William “Dummy” Hoy rose to become one of the best professional baseball players at the turn of the 20th Century, in spite of being deaf (considered debilitating in the 1800’s), speaking impaired and of small stature. During Deaf Awareness Week, the achievements of inspirational individuals such as Hoy are recognized to inspire deaf and hard of hearing people as well as other people perceived to have disabilities. This week also increases solidarity among deaf people and their supporters and is used as a way to stimulate greater efforts to promote the rights of deaf people.
“With his amazing story as a deaf man not only playing professional baseball but also setting records, Hoy taught the world that anything is possible if we believe in ourselves, never take no for an answer, and persevere,” said Howard A. Rosenblum, Chief Executive Officer, NAD. “This is one of the most important messages to be conveyed during Deaf Awareness Week.”
Hoy’s passion and drive parallels that of the Actor, Ryan Lane, who portrays him in the documentary. “Much like how deaf baseball players were relatively nonexistent in the 1800’s, there still are not many roles for deaf actors,” said Lane. “Portraying Dummy’s passion and refusal to give up was very rewarding for me. Not only was this my first time on set or really acting, it closely mirrored my struggle as a deaf actor.”
From 1888 to 1902 Hoy played center field for eight teams in four major leagues. He is credited with hitting the first grand slam home run in American league history, and held many major league records for his play in center field, along the base path and at the plate. For example, his feat of throwing out three base runners at home plate from center field, unassisted, in a single game is a record that still stands today, 110 years after he retired. Hoy is also credited by many with bringing hand signals to baseball — players and fans still benefit from this today. He passed away at the age of 99 in 1961 and was inducted into the Cincinnati Reds Hall of Fame in 2003.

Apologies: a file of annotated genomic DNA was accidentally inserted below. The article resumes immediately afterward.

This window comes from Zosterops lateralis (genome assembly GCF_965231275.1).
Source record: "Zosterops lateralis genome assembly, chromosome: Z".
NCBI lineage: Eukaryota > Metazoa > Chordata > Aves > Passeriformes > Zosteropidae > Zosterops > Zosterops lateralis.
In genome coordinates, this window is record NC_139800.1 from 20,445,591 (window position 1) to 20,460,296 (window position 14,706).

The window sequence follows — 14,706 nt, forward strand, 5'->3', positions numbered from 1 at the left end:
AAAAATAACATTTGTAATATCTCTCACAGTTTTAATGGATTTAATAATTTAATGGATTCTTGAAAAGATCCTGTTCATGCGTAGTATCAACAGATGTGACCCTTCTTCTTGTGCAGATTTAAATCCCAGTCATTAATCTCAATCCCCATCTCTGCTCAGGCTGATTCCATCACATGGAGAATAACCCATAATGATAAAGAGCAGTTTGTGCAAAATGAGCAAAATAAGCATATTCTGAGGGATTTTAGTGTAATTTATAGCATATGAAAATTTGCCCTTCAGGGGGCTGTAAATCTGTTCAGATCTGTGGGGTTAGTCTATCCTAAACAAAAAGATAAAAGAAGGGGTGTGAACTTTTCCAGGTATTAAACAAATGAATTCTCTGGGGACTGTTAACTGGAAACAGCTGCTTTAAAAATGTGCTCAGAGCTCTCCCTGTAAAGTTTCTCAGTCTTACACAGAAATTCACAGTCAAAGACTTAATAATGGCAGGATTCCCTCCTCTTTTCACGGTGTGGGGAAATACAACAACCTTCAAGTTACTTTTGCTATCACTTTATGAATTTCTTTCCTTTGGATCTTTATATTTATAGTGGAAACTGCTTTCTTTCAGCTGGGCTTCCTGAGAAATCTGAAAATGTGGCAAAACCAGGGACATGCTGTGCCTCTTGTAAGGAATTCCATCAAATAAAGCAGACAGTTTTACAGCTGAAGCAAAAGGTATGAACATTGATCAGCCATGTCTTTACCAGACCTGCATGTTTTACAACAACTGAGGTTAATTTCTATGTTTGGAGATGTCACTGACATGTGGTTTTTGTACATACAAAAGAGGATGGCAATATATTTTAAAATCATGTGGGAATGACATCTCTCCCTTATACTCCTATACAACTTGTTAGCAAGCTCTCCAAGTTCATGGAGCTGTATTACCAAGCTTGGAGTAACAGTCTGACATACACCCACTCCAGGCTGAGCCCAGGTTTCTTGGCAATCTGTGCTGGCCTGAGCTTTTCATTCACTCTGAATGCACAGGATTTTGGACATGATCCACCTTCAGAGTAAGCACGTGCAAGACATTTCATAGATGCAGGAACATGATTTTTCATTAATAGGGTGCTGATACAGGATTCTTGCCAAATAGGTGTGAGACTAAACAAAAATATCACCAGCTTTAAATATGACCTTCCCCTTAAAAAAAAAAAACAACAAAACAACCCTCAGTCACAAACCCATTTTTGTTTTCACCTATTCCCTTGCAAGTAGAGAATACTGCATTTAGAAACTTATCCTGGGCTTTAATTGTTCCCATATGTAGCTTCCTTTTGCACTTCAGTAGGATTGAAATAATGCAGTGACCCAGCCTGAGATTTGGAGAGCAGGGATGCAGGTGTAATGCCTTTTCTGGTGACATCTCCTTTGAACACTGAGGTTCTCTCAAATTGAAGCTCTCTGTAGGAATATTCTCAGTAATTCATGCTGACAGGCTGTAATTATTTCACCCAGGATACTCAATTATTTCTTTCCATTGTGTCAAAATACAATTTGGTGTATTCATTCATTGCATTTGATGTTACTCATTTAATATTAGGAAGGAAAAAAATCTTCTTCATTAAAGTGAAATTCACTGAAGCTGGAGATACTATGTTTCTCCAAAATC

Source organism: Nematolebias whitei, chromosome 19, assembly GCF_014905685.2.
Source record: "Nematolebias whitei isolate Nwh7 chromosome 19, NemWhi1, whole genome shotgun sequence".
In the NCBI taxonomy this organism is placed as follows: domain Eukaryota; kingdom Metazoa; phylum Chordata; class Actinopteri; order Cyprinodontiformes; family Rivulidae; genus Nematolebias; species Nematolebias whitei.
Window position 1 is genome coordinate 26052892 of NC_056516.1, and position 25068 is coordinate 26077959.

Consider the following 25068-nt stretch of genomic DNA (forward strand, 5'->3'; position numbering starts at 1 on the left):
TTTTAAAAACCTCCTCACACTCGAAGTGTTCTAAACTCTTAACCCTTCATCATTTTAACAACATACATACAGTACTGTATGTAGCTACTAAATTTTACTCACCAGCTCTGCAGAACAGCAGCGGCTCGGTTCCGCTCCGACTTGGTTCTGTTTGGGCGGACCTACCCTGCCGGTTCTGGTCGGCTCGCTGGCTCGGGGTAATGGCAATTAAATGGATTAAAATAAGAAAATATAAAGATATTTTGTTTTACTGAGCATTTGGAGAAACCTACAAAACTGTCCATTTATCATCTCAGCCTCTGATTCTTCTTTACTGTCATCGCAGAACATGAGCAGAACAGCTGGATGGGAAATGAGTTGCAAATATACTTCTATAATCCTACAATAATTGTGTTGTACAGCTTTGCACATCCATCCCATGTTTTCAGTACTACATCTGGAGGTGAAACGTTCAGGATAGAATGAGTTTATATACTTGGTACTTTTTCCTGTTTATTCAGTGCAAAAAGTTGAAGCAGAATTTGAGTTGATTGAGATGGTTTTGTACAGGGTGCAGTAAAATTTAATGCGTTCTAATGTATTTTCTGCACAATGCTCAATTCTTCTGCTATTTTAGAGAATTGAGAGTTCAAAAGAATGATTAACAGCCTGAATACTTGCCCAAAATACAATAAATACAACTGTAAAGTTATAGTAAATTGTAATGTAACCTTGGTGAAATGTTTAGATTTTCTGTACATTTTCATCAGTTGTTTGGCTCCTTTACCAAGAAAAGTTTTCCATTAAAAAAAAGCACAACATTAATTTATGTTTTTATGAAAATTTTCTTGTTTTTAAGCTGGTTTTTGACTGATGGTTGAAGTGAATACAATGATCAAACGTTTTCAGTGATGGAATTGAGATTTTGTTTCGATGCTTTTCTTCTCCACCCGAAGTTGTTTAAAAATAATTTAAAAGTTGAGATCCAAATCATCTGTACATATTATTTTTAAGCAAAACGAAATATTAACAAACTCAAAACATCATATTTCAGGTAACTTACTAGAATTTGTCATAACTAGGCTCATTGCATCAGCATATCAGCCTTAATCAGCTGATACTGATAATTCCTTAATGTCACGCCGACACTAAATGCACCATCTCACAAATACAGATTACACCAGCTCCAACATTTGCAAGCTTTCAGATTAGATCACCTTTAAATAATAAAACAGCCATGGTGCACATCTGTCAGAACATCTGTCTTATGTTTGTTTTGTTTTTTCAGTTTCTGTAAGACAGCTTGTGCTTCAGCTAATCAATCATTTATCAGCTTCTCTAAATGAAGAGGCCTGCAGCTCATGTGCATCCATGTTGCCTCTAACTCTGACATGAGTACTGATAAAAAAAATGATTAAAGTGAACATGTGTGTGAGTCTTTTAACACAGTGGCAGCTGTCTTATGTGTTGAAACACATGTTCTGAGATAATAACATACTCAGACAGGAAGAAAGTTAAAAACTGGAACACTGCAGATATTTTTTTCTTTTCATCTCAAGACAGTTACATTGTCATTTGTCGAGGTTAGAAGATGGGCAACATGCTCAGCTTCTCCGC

“Dummy is an inspiration to the deaf community and anyone who is struggling to obtain their dreams,” said Lane. “Don't give up. Believe in yourself and what you have to offer.”
The DVD of "I See the Crowd Roar – The Story of William ‘Dummy’ Hoy” is available for $15.95 + $3.25 shipping & handling at http://www.iseethecrowdroar.com/
About the National Association of the Deaf
The National Association of the Deaf (NAD) is the nation's premier civil rights organization of, by and for deaf and hard of hearing individuals in the United States of America.
Established in 1880, the NAD was shaped by deaf leaders who believed in the right of the American deaf community to use sign language, to congregate on issues important to them, and to have its interests represented at the national level. These beliefs remain true to this day, with American Sign Language as a core value.
The advocacy scope of the NAD is broad, covering a lifetime and impacting future generations in the areas of early intervention, education, employment, health care, technology, telecommunications, youth leadership, and more – improving the lives of millions of deaf and hard of hearing Americans. The NAD also carries out its federal advocacy work through coalition efforts with specialized national deaf and hard of hearing organizations, as well as coalitions representing national cross-disability organizations.
About “I See the Crowd Roar — The Story of William ‘Dummy’ Hoy”
"I See the Crowd Roar – The Story of William ‘Dummy’ Hoy” is narrated by Emmy Award winning ESPN sports commentator and journalist, Roy Firestone. It is a documentary about William "Dummy" Hoy who overcame the inability to hear or speak, giving him the nickname "Dummy" which he used proudly until his death in 1961. "I see the Crowd Roar” is an inspirational and true story of one of the greatest (hearing or hearing impaired) baseball players of all time. For more information visit: http://www.iseethecrowdroar.com/